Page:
Revision to Senate Policy 60-40 -- Multiple Major Programs

Arthur C. Miller, Chair, Senate Committee on Undergraduate Education

Arthur C. Miller, College of Engineering: Let me start off by kind of reviewing a little bit on Senate policy 60-00. There are three things that come under that. The first one is dual-degree programs, then simultaneous degree programs, and then multiple majors. Under the dual degree program, those are programs that are set up by the Senate, and they would have like Liberal Arts and the College of Engineering having a dual degree. There are simultaneous degree programs under Senate policy 60-20 where a candidate receiving approval may complete no more than two simultaneous degrees and shall receive one diploma for each degree. A candidate for simultaneous degree baccalaureate must earn, however, an additional 30 credits if it's in the baccalaureate program and an additional 15 credits if it's in an associate degree program. Under the multiple major, what's being presented is, at the present time, if you take multiple majors you only receive one degree or one diploma. What's being asked then is that if you have satisfied the degree requirements for two, that you would actually get the two diplomas.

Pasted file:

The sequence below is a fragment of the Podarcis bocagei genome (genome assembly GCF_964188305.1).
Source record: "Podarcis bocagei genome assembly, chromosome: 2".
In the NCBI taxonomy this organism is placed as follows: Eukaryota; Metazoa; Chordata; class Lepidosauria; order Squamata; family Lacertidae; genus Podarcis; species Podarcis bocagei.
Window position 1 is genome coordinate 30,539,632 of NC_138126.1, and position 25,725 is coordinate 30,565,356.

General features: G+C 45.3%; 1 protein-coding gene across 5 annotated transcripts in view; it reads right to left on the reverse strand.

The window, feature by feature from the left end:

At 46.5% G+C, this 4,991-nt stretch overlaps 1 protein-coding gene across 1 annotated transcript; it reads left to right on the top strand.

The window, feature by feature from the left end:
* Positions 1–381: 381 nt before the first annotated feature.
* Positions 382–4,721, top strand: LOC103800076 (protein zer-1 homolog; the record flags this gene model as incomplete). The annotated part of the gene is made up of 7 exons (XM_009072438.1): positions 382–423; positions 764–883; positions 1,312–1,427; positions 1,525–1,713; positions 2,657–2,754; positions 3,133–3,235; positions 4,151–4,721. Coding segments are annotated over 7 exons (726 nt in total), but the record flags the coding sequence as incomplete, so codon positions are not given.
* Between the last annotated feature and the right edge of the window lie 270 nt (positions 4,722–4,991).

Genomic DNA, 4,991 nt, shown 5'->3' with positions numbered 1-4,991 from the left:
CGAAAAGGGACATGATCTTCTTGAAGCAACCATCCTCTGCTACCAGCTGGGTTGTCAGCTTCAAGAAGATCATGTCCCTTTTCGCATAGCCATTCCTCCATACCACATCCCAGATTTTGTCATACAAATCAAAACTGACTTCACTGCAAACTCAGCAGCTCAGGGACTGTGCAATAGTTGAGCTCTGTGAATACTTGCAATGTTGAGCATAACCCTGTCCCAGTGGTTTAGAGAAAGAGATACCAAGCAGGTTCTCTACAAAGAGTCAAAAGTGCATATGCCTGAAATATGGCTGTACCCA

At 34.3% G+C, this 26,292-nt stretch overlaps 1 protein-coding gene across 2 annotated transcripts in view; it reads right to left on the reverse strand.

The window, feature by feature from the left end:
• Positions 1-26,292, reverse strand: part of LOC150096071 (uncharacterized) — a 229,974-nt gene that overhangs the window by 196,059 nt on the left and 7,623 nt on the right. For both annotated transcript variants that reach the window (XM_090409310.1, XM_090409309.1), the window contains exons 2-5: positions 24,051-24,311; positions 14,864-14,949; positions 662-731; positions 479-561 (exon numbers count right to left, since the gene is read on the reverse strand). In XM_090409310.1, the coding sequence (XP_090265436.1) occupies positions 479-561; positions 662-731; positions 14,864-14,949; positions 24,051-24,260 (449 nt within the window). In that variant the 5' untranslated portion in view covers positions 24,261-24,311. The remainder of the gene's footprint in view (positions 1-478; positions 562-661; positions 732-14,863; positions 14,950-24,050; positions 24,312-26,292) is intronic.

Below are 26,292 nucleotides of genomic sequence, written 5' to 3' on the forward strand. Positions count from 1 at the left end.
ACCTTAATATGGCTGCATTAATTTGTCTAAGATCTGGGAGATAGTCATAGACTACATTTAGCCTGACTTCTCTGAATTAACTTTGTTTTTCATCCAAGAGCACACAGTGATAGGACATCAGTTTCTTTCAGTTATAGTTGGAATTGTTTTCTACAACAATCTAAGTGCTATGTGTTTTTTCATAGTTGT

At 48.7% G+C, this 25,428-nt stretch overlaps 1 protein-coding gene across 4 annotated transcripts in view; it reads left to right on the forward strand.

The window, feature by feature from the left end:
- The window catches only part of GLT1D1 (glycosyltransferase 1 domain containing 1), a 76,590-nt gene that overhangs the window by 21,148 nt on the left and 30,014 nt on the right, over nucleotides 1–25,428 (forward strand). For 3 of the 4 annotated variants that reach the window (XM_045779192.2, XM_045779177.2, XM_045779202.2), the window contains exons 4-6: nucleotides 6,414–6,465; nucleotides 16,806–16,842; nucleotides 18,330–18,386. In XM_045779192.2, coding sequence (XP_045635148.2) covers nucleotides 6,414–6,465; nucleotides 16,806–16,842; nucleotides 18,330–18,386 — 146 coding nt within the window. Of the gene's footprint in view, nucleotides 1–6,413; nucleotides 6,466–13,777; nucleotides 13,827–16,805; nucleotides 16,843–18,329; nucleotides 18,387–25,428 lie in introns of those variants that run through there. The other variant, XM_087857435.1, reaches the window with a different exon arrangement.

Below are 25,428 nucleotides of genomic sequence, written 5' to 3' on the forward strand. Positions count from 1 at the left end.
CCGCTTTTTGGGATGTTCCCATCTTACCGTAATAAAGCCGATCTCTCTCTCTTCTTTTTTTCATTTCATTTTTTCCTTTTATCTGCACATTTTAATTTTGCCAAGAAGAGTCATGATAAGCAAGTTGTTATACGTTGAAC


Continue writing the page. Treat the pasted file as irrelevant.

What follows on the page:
Chair Berkowitz: Are there questions or discussion?

Jean Landa Pytel, College of Engineering: Art, can you explain a little bit what would be the difference between a simultaneous degree and a dual major?

Arthur C. Miller: Possibly none, and what we were thinking of is that in the transition we would not right now ask for the simultaneous degree to be removed but we would come back and revisit that next year.

Jean Landa Pytel: Now what would happen if someone would need two major requirements, one with a BS and one with a BA? Would that fall under a simultaneous degree or would that be...

Arthur C. Miller: If they met the requirements with the number of credits, it could fall under the major.

Jean Landa Pytel: Double major.

Arthur C. Miller: Yes.

Jean Landa Pytel: So there's nothing that precludes the two degrees, the two diplomas from being one arts and one science?